The people of Vermont were not unconscious of their own powers and well realized that they were much better off than their neighbors. A union with the United

A post-rider. States was certainly no longer a necessity; and, indeed, as time went on, most of the inhabitants of the State ceased to regard it as a thing to be desired.

Postal Service; Currency.-In the year 1784, the Legislature of Vermont established five post-offices in the State. They were at Newbury, Windsor, Brattleboro, Bennington, and Rutland. To post-riders was given the exclusive right of carrying letters and packages, and these were transmitted once a week each way between these points. The postage was the same as that established by the United States.

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To be sure, the post-offices of that day differed somewhat from those of the present, consisting, in the main, of a drawer in the village store or a shelf in the bar-room of some tavern, where papers and letters alike were piled to

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gether in great disorder to be searched over on the entrance of each inquirer.

For many years after Vermont organized her State government, a majority of her leading men were much opposed to the issue of paper money, in spite of the fact that bank-bills were the circulating medium in other States. Although we had nothing that we could call a bank previous to the year 1806, the Legislature was, during the year 1781, obliged to issue bills of credit for the payment of the State debts, the carrying on of the war, and the

enlargement of the circulating medium. These bills were to be redeemed in about a year's time; and to raise the money necessary for their redemption a tax was laid on the grand lists of the State. Be it said, to the credit of the State, that these bills were all faithfully redeemed.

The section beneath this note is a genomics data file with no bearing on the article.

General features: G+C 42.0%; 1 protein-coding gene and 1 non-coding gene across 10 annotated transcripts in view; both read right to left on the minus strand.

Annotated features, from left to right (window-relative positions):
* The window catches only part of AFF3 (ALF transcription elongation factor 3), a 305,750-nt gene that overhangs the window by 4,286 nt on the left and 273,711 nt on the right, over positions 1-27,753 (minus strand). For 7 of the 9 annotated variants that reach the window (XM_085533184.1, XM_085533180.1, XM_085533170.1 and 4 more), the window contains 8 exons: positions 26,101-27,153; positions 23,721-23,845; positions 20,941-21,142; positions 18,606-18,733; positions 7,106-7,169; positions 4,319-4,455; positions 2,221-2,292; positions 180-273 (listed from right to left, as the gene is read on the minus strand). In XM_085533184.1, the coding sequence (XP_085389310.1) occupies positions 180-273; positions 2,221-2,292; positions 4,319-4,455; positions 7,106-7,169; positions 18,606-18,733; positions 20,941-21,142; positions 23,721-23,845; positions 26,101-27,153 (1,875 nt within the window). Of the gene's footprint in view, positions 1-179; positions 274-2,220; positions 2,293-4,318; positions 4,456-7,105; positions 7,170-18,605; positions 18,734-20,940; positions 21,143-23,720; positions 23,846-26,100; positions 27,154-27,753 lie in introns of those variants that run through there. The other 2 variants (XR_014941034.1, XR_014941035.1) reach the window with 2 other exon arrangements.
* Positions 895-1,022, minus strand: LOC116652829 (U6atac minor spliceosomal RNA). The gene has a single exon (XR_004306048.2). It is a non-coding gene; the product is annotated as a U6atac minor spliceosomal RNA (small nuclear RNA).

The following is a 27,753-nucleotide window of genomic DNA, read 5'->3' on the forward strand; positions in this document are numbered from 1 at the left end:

To Reuben Harmon, of Rupert, was given the exclusive right of coining copper within the State. Specimens of these coins are seldom to be met with at the present day, but are of rare interest. The accompanying are facsimiles of some of them. The first records the fact of the former existence of the Green Mountain Republic; the second proclaims the sentiment of her people : “ Independence and Liberty,” and is known as the baby-head coin.

Vermont regains Confidence in Congress; at Peace with New York.- By the year 1789, the aversion which the Vermont people had felt to a union with the United States had become much lessened. The United States had adopted a constitution, and there were indications that the government was now founded upon a strong and creditable basis. The public confidence in that body was everywhere being restored ; and at the head of the nation, as President, stood George Washington, a man in whom the people of Vermont had unlimited confidence.

The question as to whether New York or Philadelphia should be the permanent seat of the Federal Government had been recently decided by Congress in favor of Philadelphia by a small majority. This showed that the southern influence was stronger than the northern ; and the fact that Kentucky, another southern State, would, undoubtedly, become a member of the Union at no distant day, thus increasing southern influence, caused all the northern States some little anxiety. New York, among the rest,